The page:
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Crepuscule with Thelonious

By Published: February 14, 2008
The sun's cracking open the sky at dawn

But the same shit's going down

So back to Africa... Back to the Garden of the Soul

Back to Africa ... From Bunk to Monk back now!



Bird and Dizzy get together for the last time. Monk is there. It is June 1950, Granz puts the whole gig together. All Birdsongs. But Monk slants them ever so slightly and gives them a stamp they never would have had without his harmonics. They now also have a touch of humor. "Bloomdido." "Mohawk." "Relaxin' With Lee." "An Oscar for Treadwell," "Leap Frog" and "My Melancholy Baby." Bird asks to play with Monk. He gets his wish. The tracks are laid down. They are spectacular. Bird groans with pleasure sometimes, as does Russell and Buddy Rich. A piece of history.

Orin Keepnews blows by and leaps in. He is riveted by Monk. He brings him on board and brings in Mulligan to play with Monk. This is magic. The legend of Thelonious Monk begins to spread across the country. Now he records with Trane and Sonny Rollins, Ernie Henry. Miles and Clark Terry. Monk is the Holy Grail. Monk delivers a dissertation on his schematics. It is not about the math and pitch of notes. It is about the sound and tonal quality of the music. He is faithful to the melody, but the harmonic scheme is his own.

Let's do a date with Ellington charts, Monk. Classic Ellington charts. Reverence and passion and one hundred and eighty degree in harmonic twists and turns. and then some when Monk and Pettiford and Blakey get together and drop six standards on tale for Fantasy.

Monk remains faithful to the melody in a traditional way. But his harmonic system is very personal. In fact he abandons the original harmony and substitutes it with his own structure, while continuing to refer back to the melody. His harmonic approach has to do with the ingenious sense of voicing chords in a dramatic dissonant way, casting it in broad relief because of his precise and wonderful sense of rhythm.

Monk is all music: Not part piano and part music. He is all piano AND all music. Monk and Trane build a lasting relationship. His cabaret card restored in 1957 he lands a date at the Five Spot and Coltrane says he is attending the Monk School of Music.

Monk opens Trane's mind at the Five Spot. Trane returns the favor at Carnegie Hall. It is the night of the twenty ninth, nineteen fifty seven. Monk is majestic. There has not been a venue so large in a long time, nor a piano so beautifully in tune. Monk soars into the stratosphere! Trane, now almost fully grown follows suit. In brooding conversation, they discuss Monk's Dream, swinging gently as Monk travels across the keyboard like he is stroking the body of his beloved. They don't stop here. Monk is warm now, and launches into "Evidence," then "Crepuscule" with Nellie that maddeningly up and down harmonic wonder that seems to search but never find its harmonic centre. and just when you think that it does, Monk changes the chord. The group survives. and launch into "Nutty" and "Epistrophy." Later that night, they begin with "Bye-Ya," Monk leads then into "Sweet and Lovely," one of a handful of standards that Monk pulls out from his repertoire. Then "Blue Monk" and "Epistrophy" to close the set. And the historic concert.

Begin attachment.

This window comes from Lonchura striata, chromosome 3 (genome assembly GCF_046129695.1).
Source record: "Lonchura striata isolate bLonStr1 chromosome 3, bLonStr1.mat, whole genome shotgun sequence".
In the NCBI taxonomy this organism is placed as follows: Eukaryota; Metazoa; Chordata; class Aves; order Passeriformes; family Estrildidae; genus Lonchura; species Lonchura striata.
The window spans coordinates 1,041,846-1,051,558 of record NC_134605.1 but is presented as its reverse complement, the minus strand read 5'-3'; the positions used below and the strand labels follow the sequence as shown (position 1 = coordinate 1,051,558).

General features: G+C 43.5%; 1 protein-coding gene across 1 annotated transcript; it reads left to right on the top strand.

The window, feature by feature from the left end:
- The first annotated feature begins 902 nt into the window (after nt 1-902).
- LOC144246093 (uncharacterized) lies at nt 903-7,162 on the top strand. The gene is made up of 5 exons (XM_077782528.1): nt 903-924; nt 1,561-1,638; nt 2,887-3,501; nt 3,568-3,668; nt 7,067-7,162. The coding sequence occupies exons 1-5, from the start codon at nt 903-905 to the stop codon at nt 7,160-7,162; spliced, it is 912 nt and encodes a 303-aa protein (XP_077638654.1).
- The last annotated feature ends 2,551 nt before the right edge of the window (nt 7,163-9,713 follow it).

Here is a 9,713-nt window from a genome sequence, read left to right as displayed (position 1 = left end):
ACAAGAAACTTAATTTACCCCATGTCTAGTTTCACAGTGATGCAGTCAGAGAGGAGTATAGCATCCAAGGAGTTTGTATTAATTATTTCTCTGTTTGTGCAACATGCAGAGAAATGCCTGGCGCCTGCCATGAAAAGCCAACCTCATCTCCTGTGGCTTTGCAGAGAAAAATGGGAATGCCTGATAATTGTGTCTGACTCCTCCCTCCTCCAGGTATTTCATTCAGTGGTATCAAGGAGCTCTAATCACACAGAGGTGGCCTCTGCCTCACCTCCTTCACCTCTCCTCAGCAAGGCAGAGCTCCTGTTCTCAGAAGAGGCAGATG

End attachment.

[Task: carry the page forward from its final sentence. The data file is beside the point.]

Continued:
It is always edifying to be with Trane and trade riffs and solos. Just as it is also good: all the times he is with Rollins and Johnny Griffin; Pettiford and Clarke. They want to make him an institution suddenly. Everyone is taking notice. One of them is Hall Overton. He scores Monks music for orchestra and Orin Keepnews makes a date at the Town Hall. Hmmm. Interesting new textures emerge. A new twist to his monastic outness and the music of course. This is serious. Why should it be? Monk appears out of it although the music is a big success. Overton says: "He has a very selective approach to sound. In a sense, he abstracts from the fuller type of jazz harmony. It isn't that he doesn't know the full harmony—he's played it for me but he does know those particular sounds he wants and so his harmony is lean. Incidentally there is one thing he does that may or may not be conscious, but that he does along with the spaces he leaves in his chords. He plays with flat fingers; his fingers are splayed out, not curved into the keyboard and as a result, he can resist the temptation to play full chords.

"As a whole, Monk is an excellent example of a non-conformist in a field that's very cliquish and conformist despite the legend that every jazzman is an individualist. Monk always stuck to his own way, and it's finally paying off."

Monk is forty now. Technique: "Flat fingers." Who the hell cares, I don't! The music is important. Listen to what it is trying to say. Oh well! Time to move on, I guess. He moves from bed to piano and back to bed. Or he might go over to Nica's. Nothing much to say. So listen to the music.


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